“She cannot pick up a gun at all,” says Sara Jansson, senior producer for DICE on Mirror’s Edge Catalyst. “You’re not gonna fire a shot.”
Going with a gun-free protagonist gives Mirror’s Edge Catalyst a unique glint amongst the high-profile games of E3, but it’s an even stronger signal to fans who have kept the series from becoming dormant. As Jansson discusses Catalyst with me at E3, I get the sense that it’s not only a rebirth for heroine Faith, but a more authentic version of DICE’s initial goal. Faith is now a clearer embodiment of that romance with running, climbing and escaping.
Though firing guns wasn’t a focus in the original Mirror’s Edge (2008), it felt like an impurity in the developer’s bright vision of highly-trained couriers flitting through a sterile city, locked in surveillance. Picking up a gun felt like a compromise, and the rest of the game was subtly influenced just by having the option. Yes, you could finish it without firing a shot, but you’d have shattered a few controllers en route to that loathsome Achievement. You know the one.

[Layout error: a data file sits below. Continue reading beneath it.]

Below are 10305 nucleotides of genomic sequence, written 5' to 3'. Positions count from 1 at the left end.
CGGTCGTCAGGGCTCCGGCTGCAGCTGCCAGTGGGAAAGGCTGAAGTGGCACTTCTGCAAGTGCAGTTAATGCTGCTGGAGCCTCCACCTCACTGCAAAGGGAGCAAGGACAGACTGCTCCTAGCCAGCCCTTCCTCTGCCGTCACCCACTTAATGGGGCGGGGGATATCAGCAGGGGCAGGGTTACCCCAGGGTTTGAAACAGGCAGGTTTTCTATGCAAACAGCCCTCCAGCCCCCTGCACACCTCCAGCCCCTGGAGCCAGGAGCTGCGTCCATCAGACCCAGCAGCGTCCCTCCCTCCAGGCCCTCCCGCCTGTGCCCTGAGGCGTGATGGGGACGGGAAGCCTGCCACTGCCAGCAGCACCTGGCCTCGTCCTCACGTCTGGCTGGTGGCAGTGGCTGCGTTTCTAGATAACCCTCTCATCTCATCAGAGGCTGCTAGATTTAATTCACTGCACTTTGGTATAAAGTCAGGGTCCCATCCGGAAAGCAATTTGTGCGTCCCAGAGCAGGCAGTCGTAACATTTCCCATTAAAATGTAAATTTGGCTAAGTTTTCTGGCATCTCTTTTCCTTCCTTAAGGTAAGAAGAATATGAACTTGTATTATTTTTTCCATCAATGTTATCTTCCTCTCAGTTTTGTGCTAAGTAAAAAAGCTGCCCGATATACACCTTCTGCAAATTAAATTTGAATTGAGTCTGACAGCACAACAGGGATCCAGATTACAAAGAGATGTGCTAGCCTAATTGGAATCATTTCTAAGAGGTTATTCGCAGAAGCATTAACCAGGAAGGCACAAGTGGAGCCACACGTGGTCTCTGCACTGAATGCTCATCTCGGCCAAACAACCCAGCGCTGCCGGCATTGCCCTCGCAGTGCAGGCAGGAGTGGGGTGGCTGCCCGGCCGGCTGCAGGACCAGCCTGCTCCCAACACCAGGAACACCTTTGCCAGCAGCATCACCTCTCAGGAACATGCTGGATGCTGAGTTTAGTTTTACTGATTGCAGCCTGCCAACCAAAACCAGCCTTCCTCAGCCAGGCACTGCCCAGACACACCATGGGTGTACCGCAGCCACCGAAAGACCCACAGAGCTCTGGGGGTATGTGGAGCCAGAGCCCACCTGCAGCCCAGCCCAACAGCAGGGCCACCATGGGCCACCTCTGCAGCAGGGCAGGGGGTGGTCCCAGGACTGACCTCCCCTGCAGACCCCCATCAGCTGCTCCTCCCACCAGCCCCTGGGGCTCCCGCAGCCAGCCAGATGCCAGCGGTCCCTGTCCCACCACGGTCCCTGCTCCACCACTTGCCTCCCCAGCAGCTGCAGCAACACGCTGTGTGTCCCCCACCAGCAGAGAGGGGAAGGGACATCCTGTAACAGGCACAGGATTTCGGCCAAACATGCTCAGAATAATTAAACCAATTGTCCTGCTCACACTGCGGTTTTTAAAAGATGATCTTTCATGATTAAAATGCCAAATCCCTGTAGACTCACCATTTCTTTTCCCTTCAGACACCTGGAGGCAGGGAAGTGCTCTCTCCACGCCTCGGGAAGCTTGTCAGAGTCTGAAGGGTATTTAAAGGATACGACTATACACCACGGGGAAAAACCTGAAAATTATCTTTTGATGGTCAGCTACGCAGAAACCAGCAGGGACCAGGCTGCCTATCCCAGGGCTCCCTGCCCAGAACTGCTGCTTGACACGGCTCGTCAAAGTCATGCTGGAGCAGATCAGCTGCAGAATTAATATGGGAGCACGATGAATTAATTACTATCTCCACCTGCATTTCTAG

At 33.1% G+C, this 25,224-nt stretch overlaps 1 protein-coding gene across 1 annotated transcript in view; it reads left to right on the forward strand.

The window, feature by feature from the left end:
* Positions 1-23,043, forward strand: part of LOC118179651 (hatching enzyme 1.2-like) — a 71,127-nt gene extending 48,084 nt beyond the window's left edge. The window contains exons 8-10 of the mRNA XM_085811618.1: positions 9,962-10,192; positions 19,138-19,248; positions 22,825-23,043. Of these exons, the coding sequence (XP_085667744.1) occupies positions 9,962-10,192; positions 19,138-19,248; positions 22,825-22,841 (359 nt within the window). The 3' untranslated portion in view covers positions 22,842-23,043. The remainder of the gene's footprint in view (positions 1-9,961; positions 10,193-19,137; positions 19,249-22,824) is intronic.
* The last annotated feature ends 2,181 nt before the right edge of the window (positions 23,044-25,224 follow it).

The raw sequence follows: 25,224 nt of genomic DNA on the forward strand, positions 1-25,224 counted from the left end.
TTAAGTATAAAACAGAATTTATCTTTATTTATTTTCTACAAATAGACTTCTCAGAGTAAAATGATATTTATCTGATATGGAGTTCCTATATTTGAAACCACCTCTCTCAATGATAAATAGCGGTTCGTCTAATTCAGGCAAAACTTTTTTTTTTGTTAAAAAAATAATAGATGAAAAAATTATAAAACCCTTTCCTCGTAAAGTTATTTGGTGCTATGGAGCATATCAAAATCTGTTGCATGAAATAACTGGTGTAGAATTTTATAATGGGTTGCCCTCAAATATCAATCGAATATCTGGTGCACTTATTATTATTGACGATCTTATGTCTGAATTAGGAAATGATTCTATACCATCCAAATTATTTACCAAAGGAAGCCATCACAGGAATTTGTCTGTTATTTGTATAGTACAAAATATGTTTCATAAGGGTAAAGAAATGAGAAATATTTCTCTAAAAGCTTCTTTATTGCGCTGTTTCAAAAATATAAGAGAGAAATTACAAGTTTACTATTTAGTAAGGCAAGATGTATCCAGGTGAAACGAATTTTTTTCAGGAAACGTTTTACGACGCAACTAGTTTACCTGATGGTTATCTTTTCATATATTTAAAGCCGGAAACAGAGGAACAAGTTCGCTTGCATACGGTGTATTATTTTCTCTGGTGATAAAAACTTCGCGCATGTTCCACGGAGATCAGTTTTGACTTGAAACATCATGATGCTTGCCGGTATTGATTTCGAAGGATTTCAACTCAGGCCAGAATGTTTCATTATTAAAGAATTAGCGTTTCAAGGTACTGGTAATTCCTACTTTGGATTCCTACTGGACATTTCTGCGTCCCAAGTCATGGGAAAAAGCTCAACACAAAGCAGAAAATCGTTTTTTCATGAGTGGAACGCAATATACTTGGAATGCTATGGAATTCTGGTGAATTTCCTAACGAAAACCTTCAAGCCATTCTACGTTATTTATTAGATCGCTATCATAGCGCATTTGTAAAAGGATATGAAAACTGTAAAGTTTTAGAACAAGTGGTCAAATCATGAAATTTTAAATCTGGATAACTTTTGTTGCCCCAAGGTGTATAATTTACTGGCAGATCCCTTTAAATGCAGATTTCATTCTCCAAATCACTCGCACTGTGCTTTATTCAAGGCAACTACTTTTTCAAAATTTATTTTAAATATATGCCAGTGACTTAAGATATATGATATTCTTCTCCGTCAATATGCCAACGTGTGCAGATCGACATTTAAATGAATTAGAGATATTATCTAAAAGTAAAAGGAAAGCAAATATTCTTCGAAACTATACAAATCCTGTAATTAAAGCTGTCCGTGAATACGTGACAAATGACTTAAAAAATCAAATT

Jansson says combat is more “martial-arts inspired” in Catalyst, now hinged on keeping and transferring momentum through vaulting, wall-running and sliding. “You do take enemies out, but you use your momentum, combined with the environment and your skill moves.” Provided she has enough momentum, Faith can launch into an enemy for a decisive knock-back and then carry on running with barely a break. “Running is always a good option,” Jansson says.
Faith’s running momentum is nearly treated as a resource in Mirror’s Edge Catalyst - it’s required to knock security guards out quickly and can be transferred into them with a tough shove. Faith stops, someone else goes stumbling through a window. “If you keep flow,” Jansson says, “if you keep your momentum high and just chain together moves, you’re not going to get hit by bullets.”